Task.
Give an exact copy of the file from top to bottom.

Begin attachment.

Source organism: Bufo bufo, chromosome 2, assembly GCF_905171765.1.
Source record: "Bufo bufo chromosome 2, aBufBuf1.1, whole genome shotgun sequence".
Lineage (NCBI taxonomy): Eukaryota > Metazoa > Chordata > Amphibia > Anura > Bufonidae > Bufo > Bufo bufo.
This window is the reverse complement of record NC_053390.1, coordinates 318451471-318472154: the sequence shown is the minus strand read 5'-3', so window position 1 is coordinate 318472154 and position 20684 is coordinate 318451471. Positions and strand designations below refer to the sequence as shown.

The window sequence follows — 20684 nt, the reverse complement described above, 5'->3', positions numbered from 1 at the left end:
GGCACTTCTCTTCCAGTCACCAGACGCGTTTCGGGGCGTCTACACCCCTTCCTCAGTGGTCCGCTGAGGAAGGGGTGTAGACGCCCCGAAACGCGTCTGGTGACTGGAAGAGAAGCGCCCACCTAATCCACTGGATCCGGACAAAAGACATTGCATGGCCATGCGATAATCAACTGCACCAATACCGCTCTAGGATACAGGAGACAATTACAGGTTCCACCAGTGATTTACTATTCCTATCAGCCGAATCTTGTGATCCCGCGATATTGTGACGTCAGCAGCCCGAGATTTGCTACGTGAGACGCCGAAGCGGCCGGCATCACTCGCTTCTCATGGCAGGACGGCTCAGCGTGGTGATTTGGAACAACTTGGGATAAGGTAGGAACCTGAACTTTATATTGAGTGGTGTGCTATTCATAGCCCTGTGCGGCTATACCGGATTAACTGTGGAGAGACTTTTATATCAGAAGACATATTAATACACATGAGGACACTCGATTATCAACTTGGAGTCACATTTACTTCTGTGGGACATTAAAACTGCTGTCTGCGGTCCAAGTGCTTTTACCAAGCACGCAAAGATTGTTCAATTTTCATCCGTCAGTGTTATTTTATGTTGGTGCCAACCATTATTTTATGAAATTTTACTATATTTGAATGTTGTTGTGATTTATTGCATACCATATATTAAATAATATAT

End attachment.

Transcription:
Source organism: Bufo bufo, chromosome 2, assembly GCF_905171765.1.
Source record: "Bufo bufo chromosome 2, aBufBuf1.1, whole genome shotgun sequence".
Lineage (NCBI taxonomy): Eukaryota > Metazoa > Chordata > Amphibia > Anura > Bufonidae > Bufo > Bufo bufo.
This window is the reverse complement of record NC_053390.1, coordinates 318451471-318472154: the sequence shown is the minus strand read 5'-3', so window position 1 is coordinate 318472154 and position 20684 is coordinate 318451471. Positions and strand designations below refer to the sequence as shown.

The window sequence follows — 20684 nt, the reverse complement described above, 5'->3', positions numbered from 1 at the left end:
GGCACTTCTCTTCCAGTCACCAGACGCGTTTCGGGGCGTCTACACCCCTTCCTCAGTGGTCCGCTGAGGAAGGGGTGTAGACGCCCCGAAACGCGTCTGGTGACTGGAAGAGAAGCGCCCACCTAATCCACTGGATCCGGACAAAAGACATTGCATGGCCATGCGATAATCAACTGCACCAATACCGCTCTAGGATACAGGAGACAATTACAGGTTCCACCAGTGATTTACTATTCCTATCAGCCGAATCTTGTGATCCCGCGATATTGTGACGTCAGCAGCCCGAGATTTGCTACGTGAGACGCCGAAGCGGCCGGCATCACTCGCTTCTCATGGCAGGACGGCTCAGCGTGGTGATTTGGAACAACTTGGGATAAGGTAGGAACCTGAACTTTATATTGAGTGGTGTGCTATTCATAGCCCTGTGCGGCTATACCGGATTAACTGTGGAGAGACTTTTATATCAGAAGACATATTAATACACATGAGGACACTCGATTATCAACTTGGAGTCACATTTACTTCTGTGGGACATTAAAACTGCTGTCTGCGGTCCAAGTGCTTTTACCAAGCACGCAAAGATTGTTCAATTTTCATCCGTCAGTGTTATTTTATGTTGGTGCCAACCATTATTTTATGAAATTTTACTATATTTGAATGTTGTTGTGATTTATTGCATACCATATATTAAATAATATAT